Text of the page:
Dogbane (Apocynum cannabinum) is supposed to be toxic to dogs so the Apocynum part of the scientific name means “Away dog!” The second part of the scientific name, cannabinum, means “like hemp,” which helps explain the plant’s other common name of Indian hemp. Dogbane has white, sticky sap that is toxic, so animals avoid it. Native Americans made thread and cord from dogbane and used it for nets and snares because the fibers hold their shape and do not shrink when they get wet. Dogbane fibers have been found in archaeological sites that are thousands of years old.
Our woods are full of native blooming mountain Laurel (Kalmia latifolia) right now. Many believe that these evergreen shrubs are related to rhododendrons, but they are actually more closely related to blueberries. The white to pink flowers of Mountain laurel each have 10 pockets or depressions in the petals that the anthers bend to fit into. When a pollinator lands on the blossom the anthers spring from these pockets and dust the insect with pollen.
This view of the back of mountain laurel blossoms shows the unusual pockets that the anthers fit into. Mountain laurel is very toxic and has been known to kill livestock that have eaten it.
Yellow rattle box (Rhinanthus crista) is a very strange plant that is, in botanical terms, “hemi parasitic” on pasture grasses. This means that even though it creates its own food through photosynthesis its roots attack the roots of other plants and literally suck the life out of them. If enough of them grow in a pasture they can destroy the grasses in it. This plant is from Europe and gets its common name from the way the dry seeds rattle around in the round, flat pods that form behind each flower.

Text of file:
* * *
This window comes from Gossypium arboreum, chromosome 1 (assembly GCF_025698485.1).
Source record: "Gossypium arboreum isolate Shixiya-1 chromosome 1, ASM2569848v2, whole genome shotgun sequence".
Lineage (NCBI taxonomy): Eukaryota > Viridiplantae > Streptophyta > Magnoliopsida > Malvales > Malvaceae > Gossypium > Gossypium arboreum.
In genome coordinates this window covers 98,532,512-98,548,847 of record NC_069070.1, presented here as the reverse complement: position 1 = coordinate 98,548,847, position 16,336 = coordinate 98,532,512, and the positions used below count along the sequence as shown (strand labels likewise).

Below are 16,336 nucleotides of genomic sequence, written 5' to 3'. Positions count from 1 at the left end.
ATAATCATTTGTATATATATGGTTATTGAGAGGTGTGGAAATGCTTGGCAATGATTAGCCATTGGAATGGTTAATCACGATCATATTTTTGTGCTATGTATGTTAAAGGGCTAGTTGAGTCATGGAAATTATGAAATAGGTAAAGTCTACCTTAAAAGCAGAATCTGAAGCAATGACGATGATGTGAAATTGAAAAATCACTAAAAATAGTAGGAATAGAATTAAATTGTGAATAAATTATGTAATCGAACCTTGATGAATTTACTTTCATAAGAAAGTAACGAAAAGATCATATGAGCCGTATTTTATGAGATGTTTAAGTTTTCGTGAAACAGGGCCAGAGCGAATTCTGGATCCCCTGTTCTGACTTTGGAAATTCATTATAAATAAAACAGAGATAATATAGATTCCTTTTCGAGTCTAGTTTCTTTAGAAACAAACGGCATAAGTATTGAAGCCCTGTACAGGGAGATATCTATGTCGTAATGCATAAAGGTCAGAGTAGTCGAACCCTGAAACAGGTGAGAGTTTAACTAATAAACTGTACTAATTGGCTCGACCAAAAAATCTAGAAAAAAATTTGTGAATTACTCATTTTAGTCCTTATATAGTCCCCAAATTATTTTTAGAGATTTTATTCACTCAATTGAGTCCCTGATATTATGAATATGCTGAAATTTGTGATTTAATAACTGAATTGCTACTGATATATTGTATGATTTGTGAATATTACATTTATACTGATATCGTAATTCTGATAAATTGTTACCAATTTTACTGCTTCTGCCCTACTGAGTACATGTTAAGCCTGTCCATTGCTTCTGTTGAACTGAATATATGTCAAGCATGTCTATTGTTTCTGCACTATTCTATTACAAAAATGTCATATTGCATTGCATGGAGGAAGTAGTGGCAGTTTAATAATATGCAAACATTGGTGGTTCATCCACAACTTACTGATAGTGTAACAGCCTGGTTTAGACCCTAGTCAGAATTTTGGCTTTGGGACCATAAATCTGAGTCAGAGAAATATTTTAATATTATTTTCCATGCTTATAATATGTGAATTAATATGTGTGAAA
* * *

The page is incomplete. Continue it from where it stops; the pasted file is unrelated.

There are so many lobelias that it is often hard to tell, but I think this is pale spike lobelia (Lobelia spicata.) Lobelias usually prefer moist places so I was surprised to find it in a small, dry clearing on the side of a hill. I was also surprised that the flowers on some plants were such a deep blue, because they usually range from pale blue to white. Flowers are found on a thin, wiry stem. When I was looking for information on this plant I was surprised to find that it is listed as rare in New Hampshire. In my experience it is quite common. Lobelias are toxic so no part of the plant should ever be eaten.
Each flower of Lobelia spicata has an upper lip that is divided into 2 lobes and a larger lip that is divided into 3 lobes. A dark blue stigma sits between the upper 2 lobes. The petals are fused and form a tube. At a glance it might be easy to confuse this plant with blue toadflax.
The petals of our native flowering raspberry (Rubus odoratus) always look like somebody forgot to iron them before they put them on. If this flower reminds you of a rose, that’s because it is in the rose family. The 2 inch wide flowers are fragrant and attract butterflies. If pollinated, they are followed by large berries that are said to taste good, but have too many seeds to be useful. The red to orange fruit is shaped like a thimble and that gives this plant another common name-pink thimble berry.
Flowers seem intended for the solace of ordinary humanity. ~John Ruskin
Thanks for coming by.